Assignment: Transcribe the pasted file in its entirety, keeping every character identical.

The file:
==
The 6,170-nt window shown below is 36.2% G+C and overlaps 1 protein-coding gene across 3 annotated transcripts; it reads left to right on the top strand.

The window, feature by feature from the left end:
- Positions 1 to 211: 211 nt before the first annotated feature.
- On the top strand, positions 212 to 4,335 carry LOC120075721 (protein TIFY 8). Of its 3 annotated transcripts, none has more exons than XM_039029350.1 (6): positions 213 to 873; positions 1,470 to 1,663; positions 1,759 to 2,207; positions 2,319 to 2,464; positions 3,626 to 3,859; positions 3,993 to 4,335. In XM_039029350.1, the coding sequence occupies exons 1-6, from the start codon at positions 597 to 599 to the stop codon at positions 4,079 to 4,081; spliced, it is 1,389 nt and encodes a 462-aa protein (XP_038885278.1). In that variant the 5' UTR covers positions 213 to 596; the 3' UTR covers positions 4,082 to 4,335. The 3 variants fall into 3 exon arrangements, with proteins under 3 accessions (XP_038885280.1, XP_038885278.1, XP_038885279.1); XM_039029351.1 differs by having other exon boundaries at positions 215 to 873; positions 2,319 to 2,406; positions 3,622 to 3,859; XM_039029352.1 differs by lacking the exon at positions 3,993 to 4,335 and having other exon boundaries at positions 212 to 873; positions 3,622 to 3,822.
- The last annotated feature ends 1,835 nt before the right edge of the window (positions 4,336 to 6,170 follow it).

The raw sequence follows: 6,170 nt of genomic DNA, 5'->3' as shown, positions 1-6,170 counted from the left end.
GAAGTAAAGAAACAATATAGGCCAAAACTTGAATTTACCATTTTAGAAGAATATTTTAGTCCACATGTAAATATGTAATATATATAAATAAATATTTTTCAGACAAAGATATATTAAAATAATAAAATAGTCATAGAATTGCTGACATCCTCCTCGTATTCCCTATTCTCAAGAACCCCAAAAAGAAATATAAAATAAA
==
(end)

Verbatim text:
The 6,170-nt window shown below is 36.2% G+C and overlaps 1 protein-coding gene across 3 annotated transcripts; it reads left to right on the top strand.

The window, feature by feature from the left end:
- Positions 1 to 211: 211 nt before the first annotated feature.
- On the top strand, positions 212 to 4,335 carry LOC120075721 (protein TIFY 8). Of its 3 annotated transcripts, none has more exons than XM_039029350.1 (6): positions 213 to 873; positions 1,470 to 1,663; positions 1,759 to 2,207; positions 2,319 to 2,464; positions 3,626 to 3,859; positions 3,993 to 4,335. In XM_039029350.1, the coding sequence occupies exons 1-6, from the start codon at positions 597 to 599 to the stop codon at positions 4,079 to 4,081; spliced, it is 1,389 nt and encodes a 462-aa protein (XP_038885278.1). In that variant the 5' UTR covers positions 213 to 596; the 3' UTR covers positions 4,082 to 4,335. The 3 variants fall into 3 exon arrangements, with proteins under 3 accessions (XP_038885280.1, XP_038885278.1, XP_038885279.1); XM_039029351.1 differs by having other exon boundaries at positions 215 to 873; positions 2,319 to 2,406; positions 3,622 to 3,859; XM_039029352.1 differs by lacking the exon at positions 3,993 to 4,335 and having other exon boundaries at positions 212 to 873; positions 3,622 to 3,822.
- The last annotated feature ends 1,835 nt before the right edge of the window (positions 4,336 to 6,170 follow it).

The raw sequence follows: 6,170 nt of genomic DNA, 5'->3' as shown, positions 1-6,170 counted from the left end.
GAAGTAAAGAAACAATATAGGCCAAAACTTGAATTTACCATTTTAGAAGAATATTTTAGTCCACATGTAAATATGTAATATATATAAATAAATATTTTTCAGACAAAGATATATTAAAATAATAAAATAGTCATAGAATTGCTGACATCCTCCTCGTATTCCCTATTCTCAAGAACCCCAAAAAGAAATATAAAATAAA